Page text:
Last week I asked a person from my congregation to be a ghost writer on my blog. I assured them I would not tell who they were. When they asked what I wanted them to write about I told them that I’d love to know from someone who sits in the pew, “What do you feel are 3 things we are doing really well and what 3 things are we really struggling with.” I wasn’t afraid of the constructive criticism because I think we regularly need to ask questions like these. By far the WORST things churches/people can do is focus only on their strengths without trying to improve in their weak areas.
When I received the article for this post, there weren’t any surprises. Things I knew we were struggling with, they noticed too. What I did need to see was the shortcomings from their perspective. Our goal here is to keep doing what we’re doing in the strong areas and find new ways to address the areas in which we struggle. Here’s what they had to say …
A VIEW FROM THE PEW
I’m writing to share a list of six observations from the perspective of an ordinary member of our local church: three of them are compliments and three are opportunities.
What we are doing well:
- We’ve always done a good job of ministering to those within our congregation, but I’m proud of what I view as movement toward service to a broader community. When we recognize need and respond to it, we are imitating Jesus.
- We are generous, and our contributions are being used well. I know of more than 10 missionaries our small congregation has supported in the last 2 years, and I know God is pleased to see it.
- We value kids. There are children eruptions: before, during and certainly after every service. We include teenagers in our public worship, and I’m proud of their participation. Churches that struggle to find young families and plug-in their youth are an endangered species…I’m glad I feel like an old guy at church.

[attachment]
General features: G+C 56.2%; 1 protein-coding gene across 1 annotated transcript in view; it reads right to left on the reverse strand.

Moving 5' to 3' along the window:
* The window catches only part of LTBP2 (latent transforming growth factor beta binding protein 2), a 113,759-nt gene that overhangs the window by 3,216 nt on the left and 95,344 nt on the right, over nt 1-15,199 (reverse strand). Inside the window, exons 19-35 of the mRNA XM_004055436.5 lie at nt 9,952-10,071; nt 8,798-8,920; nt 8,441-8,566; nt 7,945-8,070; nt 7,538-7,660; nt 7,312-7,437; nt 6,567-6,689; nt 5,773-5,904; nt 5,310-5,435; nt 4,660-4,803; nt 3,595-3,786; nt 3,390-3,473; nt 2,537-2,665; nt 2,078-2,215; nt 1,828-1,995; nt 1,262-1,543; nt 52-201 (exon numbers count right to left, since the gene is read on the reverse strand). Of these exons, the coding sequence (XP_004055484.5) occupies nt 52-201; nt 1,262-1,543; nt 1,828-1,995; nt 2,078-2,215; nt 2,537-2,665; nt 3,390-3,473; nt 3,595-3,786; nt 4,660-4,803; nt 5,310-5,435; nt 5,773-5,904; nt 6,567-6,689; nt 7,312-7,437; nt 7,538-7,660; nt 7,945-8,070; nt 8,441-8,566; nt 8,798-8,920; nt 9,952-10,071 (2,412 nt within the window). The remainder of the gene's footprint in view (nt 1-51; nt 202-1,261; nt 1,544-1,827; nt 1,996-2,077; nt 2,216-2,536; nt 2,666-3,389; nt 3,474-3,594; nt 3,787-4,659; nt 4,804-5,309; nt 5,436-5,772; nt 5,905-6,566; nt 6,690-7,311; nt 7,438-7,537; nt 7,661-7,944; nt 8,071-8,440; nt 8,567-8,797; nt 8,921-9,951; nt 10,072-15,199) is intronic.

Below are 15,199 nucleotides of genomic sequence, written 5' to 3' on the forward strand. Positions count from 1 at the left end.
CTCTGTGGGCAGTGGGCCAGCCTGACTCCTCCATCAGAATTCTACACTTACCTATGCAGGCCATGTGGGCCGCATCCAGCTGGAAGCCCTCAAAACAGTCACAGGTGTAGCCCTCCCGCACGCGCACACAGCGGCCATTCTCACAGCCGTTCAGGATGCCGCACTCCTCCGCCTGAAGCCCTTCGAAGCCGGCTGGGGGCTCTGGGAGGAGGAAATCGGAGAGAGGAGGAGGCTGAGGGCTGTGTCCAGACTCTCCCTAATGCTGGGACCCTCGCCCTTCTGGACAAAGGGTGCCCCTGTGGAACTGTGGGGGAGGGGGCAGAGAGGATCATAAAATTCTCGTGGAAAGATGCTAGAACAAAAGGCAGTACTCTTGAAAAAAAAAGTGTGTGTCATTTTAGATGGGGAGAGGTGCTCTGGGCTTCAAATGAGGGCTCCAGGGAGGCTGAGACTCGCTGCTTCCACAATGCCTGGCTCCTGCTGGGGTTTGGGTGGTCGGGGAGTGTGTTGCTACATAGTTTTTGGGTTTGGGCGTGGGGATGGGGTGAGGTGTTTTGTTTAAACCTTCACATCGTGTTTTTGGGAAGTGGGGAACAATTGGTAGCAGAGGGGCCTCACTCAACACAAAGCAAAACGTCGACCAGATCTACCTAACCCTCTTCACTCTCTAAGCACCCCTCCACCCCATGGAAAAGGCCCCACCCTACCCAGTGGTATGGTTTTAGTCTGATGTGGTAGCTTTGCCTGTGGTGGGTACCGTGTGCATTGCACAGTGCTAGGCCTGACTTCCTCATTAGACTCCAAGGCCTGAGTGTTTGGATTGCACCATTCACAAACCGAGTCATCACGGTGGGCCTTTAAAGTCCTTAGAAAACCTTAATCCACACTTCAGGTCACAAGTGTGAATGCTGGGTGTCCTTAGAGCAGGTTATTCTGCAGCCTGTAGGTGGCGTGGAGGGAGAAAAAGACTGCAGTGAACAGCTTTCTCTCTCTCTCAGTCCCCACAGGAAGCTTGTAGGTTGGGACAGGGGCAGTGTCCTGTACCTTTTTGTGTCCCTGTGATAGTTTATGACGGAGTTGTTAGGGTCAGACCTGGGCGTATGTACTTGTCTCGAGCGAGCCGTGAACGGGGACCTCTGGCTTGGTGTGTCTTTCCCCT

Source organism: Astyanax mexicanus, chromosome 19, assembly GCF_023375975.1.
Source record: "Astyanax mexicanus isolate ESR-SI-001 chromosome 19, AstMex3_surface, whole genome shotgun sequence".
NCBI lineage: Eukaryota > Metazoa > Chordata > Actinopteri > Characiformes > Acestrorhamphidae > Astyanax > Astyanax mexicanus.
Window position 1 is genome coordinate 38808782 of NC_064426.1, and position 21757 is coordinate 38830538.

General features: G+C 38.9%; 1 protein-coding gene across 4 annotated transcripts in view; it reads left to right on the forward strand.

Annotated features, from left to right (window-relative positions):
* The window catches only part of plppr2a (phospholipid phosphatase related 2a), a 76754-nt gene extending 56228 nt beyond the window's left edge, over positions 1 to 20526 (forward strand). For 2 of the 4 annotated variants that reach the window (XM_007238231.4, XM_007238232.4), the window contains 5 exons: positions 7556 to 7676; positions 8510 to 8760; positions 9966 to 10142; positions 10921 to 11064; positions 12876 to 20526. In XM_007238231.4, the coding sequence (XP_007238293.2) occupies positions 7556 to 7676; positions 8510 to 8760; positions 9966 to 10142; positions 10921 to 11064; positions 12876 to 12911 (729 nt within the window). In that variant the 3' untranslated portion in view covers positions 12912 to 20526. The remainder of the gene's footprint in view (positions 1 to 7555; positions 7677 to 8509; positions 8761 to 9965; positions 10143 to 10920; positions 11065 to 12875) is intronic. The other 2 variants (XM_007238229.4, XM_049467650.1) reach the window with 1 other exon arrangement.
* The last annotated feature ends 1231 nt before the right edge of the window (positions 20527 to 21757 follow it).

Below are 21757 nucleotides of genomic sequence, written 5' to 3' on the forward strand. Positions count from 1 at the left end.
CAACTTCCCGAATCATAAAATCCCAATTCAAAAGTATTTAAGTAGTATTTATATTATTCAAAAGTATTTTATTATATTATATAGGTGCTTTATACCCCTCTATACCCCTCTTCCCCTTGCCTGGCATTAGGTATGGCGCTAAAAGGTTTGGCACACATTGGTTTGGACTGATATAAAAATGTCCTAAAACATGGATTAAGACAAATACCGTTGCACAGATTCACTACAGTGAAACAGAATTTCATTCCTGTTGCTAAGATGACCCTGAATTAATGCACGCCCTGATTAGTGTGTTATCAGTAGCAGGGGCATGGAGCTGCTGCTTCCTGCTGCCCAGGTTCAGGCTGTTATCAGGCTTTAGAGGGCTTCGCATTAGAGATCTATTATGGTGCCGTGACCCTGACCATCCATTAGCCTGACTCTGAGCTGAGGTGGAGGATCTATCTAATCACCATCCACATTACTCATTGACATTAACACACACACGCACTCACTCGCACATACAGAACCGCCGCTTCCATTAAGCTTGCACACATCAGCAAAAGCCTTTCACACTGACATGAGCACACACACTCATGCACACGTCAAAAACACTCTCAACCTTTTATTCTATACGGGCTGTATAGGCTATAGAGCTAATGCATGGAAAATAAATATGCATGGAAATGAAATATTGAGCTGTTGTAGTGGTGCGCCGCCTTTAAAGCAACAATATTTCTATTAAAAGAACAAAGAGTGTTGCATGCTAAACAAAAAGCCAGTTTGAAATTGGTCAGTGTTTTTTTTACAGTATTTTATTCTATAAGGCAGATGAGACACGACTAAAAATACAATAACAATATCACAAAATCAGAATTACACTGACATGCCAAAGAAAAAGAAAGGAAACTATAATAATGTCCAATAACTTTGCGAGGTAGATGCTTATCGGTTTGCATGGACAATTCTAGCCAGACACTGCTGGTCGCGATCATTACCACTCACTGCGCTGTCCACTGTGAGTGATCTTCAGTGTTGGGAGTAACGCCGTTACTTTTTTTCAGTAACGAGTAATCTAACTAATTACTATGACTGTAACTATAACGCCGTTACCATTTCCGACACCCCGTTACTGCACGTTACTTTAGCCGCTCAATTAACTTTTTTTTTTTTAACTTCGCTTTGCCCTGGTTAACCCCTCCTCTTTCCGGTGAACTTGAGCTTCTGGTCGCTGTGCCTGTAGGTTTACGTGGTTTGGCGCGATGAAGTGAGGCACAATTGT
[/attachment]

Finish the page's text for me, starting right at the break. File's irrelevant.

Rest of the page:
What we still struggle with:
- Although we try very hard to be welcoming, our church still isn’t a reflection of our community…we are generally upper-middle class white folks. Good people, but not necessarily representative of our town. People are generally most comfortable with people who look and act in similar ways, but our congregation has to figure out how to overcome our tendency toward familiarity.
- We sometimes don’t allow people to work through their problems, and mistakenly think church is a gathering of people who have things sorted out. The church in Corinth included troubled members. Paul calls them Christians, and encourages them to practice their faith while growing in it. We could do more of that.
- Christians are generally conservative, and there’s certainly nothing wrong with that. But there is a tension between the conservative value of personal responsibility and Jesus’ example of unconditional self-sacrifice. How do you think Jesus feels when he sees us miss opportunities because we don’t believe others have earned our help? I’m glad his grace isn’t something I have to earn.